It's too bad there aren't more categories for liner notes and album artwork. There seem to be 
endless categories for which Daft Punk, Taylor Swift and Jay-Z qualify. I can think of at least a 
half-dozen liner notes that should have been nominated and at least that many albums' artwork.

That Herbie Hancock box set that I just reviewed for BlackGrooves have one of the best booklets I've 
seen. Excellent long-form essay about the artist and the works/time period involved, then superb 
descriptions and contexts for each album, and complete discographical information. Bill Levinson has 
a long track record of making excellent box sets, but that documentation was particularly excellent.

Numero Group also does extremely good packaging and documentation, but they fly under the radar.

And the book for the new Decca Sound - The Analogue Years box is very well done. Mike Gray wrote 
some detailed, logically presented essays about the evolution of Decca's technology and techniques,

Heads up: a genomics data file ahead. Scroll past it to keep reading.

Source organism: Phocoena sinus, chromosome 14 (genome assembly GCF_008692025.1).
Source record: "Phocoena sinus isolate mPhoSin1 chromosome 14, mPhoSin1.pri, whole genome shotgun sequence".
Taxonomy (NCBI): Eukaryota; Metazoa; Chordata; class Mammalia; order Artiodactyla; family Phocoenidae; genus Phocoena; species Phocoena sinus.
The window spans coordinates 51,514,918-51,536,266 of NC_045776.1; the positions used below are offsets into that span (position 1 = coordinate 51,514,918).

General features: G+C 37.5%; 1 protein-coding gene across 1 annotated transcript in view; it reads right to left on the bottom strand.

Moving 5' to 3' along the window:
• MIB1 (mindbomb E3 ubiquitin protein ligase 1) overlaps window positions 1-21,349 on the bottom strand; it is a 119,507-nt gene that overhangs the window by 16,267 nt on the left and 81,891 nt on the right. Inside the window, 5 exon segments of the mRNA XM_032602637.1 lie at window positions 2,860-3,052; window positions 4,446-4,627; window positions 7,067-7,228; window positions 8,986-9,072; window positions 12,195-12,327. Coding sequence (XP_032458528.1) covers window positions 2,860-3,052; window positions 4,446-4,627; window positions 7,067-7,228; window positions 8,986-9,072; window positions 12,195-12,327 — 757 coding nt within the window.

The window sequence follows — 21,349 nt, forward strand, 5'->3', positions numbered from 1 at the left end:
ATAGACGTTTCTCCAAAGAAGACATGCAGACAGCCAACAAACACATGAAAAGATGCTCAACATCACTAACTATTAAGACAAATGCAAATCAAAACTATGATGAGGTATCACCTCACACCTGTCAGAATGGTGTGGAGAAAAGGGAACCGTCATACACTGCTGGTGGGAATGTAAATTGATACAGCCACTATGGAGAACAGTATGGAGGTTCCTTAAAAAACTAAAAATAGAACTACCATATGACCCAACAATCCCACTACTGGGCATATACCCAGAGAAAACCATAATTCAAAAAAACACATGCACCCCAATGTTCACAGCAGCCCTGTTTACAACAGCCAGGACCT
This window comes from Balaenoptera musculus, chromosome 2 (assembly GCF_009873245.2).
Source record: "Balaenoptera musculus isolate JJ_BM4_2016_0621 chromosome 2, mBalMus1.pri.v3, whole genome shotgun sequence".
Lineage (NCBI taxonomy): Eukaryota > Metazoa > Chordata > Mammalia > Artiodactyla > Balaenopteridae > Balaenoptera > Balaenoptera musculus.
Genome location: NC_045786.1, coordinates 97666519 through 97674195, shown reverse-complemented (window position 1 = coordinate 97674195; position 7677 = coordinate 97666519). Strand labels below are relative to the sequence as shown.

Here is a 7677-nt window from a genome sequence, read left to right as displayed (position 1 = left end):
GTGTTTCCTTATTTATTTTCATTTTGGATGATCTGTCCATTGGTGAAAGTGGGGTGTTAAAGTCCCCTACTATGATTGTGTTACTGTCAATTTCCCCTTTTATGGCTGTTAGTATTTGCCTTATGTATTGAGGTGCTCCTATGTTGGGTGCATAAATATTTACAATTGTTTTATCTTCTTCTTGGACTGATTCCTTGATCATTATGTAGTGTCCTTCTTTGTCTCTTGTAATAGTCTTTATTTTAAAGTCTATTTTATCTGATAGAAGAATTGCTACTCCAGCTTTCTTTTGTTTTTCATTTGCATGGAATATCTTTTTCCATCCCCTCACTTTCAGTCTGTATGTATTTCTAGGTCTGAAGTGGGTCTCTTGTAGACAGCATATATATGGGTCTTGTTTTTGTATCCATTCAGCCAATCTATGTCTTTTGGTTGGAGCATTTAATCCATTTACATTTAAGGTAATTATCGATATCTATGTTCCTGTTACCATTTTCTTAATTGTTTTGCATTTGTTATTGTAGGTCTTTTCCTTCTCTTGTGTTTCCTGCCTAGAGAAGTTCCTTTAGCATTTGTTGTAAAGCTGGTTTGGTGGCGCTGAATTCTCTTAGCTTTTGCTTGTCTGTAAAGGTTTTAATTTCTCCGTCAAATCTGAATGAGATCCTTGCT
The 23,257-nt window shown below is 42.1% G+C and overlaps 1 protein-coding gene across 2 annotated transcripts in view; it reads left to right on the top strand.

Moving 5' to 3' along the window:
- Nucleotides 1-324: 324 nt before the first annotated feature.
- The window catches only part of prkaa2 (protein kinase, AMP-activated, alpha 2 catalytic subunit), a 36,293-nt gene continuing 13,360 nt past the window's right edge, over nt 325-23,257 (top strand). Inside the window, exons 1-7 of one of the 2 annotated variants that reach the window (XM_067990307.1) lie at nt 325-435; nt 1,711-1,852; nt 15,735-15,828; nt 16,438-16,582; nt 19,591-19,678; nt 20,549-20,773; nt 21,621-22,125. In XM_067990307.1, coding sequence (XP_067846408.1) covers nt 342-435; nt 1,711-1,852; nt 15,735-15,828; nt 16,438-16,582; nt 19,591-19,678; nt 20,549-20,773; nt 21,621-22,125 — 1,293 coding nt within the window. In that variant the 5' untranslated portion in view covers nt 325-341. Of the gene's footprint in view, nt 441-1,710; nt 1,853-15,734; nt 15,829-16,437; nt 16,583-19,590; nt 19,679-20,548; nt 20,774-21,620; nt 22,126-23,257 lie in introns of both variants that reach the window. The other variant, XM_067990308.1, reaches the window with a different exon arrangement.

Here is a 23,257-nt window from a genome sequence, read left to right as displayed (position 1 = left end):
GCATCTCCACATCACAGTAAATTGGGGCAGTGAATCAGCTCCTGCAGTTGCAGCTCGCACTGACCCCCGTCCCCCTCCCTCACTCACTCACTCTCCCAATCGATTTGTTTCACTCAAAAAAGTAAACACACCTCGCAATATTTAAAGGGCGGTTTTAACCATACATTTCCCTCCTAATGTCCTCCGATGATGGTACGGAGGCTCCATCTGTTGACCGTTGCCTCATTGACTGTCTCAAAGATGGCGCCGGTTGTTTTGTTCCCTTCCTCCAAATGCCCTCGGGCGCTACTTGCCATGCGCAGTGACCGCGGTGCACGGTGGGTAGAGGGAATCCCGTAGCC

and Raymond McGill wrote a very good, concise essay on the music contained in the box. Even with all 
of that, the book is under-stated compared the huge amount of excellent music that's in the box. 
Decca was always about the music first and foremost.

The Arhoolie CD/book was nominated for folk, but it also certainly deserves a nomination for booklet 
or packaging. It is a beautiful artifact, well written and nicely designed.

And of course all the Mosaic boxes that came out last year had the usual top-notch documentation and 
booklet copy. The Woody Shaw box, in particular, was very well done.

-- Tom Fine

----- Original Message ----- 
From: "Mark Donahue" <[log in to unmask]>
To: <[log in to unmask]>
Sent: Saturday, December 07, 2013 3:36 PM
Subject: Re: [ARSCLIST] Grammy Noms - a few comments

> On Sat, Dec 7, 2013 at 12:08 PM, Steve Ramm <[log in to unmask]> wrote:
>> Are MP3 only albums then considered
>> as well.
> Yes they are. The Grammy rules state " Recordings must be in general
> distribution in the United States, i.e. sales by label to a branch or
> recognized independent distributor, via the Internet, or mail order/retail
> sales for a nationally marketed product."
> This also means that you cant sell it from your website only but must sell
> it through a third party retailer like Amazon for physical product or
> iTunes for digital only distribution.
> The first time I remember this happening is when the Washington Chorus self
> produced a recording or Britten War Requiem and got it approved for
> submission by selling it through Amazon. It ended up winning.
> All the best,
> -mark